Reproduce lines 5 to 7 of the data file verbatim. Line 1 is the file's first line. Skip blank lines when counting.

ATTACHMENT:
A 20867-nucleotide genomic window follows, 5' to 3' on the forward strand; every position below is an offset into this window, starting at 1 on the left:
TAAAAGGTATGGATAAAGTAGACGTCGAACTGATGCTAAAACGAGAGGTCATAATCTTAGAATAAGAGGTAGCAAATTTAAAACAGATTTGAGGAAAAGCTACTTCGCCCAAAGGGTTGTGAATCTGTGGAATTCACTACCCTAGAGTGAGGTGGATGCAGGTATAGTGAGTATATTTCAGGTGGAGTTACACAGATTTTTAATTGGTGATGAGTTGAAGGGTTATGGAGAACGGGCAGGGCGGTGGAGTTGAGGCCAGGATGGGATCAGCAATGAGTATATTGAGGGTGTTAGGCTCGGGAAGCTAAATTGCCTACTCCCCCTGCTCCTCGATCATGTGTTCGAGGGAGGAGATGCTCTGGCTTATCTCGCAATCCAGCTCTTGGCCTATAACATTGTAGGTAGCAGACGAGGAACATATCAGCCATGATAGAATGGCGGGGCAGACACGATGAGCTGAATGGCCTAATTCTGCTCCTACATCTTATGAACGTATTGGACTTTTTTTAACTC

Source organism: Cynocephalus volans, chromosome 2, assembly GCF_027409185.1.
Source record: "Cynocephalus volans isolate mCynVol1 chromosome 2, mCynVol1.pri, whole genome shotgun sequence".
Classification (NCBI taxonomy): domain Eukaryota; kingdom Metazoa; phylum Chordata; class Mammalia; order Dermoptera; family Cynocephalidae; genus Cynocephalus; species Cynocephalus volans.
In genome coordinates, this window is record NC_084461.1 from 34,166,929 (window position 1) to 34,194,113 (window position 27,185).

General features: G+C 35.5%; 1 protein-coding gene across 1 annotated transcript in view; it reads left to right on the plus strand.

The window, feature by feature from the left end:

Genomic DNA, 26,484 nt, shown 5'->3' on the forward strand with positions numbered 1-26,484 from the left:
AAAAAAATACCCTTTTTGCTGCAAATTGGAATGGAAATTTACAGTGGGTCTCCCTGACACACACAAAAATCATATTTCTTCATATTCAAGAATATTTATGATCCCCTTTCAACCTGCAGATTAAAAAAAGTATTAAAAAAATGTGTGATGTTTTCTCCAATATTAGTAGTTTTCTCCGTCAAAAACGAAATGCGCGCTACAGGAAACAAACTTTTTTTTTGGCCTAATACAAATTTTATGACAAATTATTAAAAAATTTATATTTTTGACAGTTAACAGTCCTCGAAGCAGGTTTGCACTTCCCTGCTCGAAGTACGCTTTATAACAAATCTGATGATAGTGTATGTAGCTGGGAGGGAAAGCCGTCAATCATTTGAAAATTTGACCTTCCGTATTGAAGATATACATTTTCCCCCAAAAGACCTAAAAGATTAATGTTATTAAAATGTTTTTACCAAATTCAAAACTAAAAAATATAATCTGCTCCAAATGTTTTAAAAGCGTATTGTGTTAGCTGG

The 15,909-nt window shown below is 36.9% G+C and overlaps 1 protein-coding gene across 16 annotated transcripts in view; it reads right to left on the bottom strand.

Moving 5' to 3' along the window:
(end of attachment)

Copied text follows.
Classification (NCBI taxonomy): domain Eukaryota; kingdom Metazoa; phylum Chordata; class Mammalia; order Dermoptera; family Cynocephalidae; genus Cynocephalus; species Cynocephalus volans.
In genome coordinates, this window is record NC_084461.1 from 34,166,929 (window position 1) to 34,194,113 (window position 27,185).

General features: G+C 35.5%; 1 protein-coding gene across 1 annotated transcript in view; it reads left to right on the plus strand.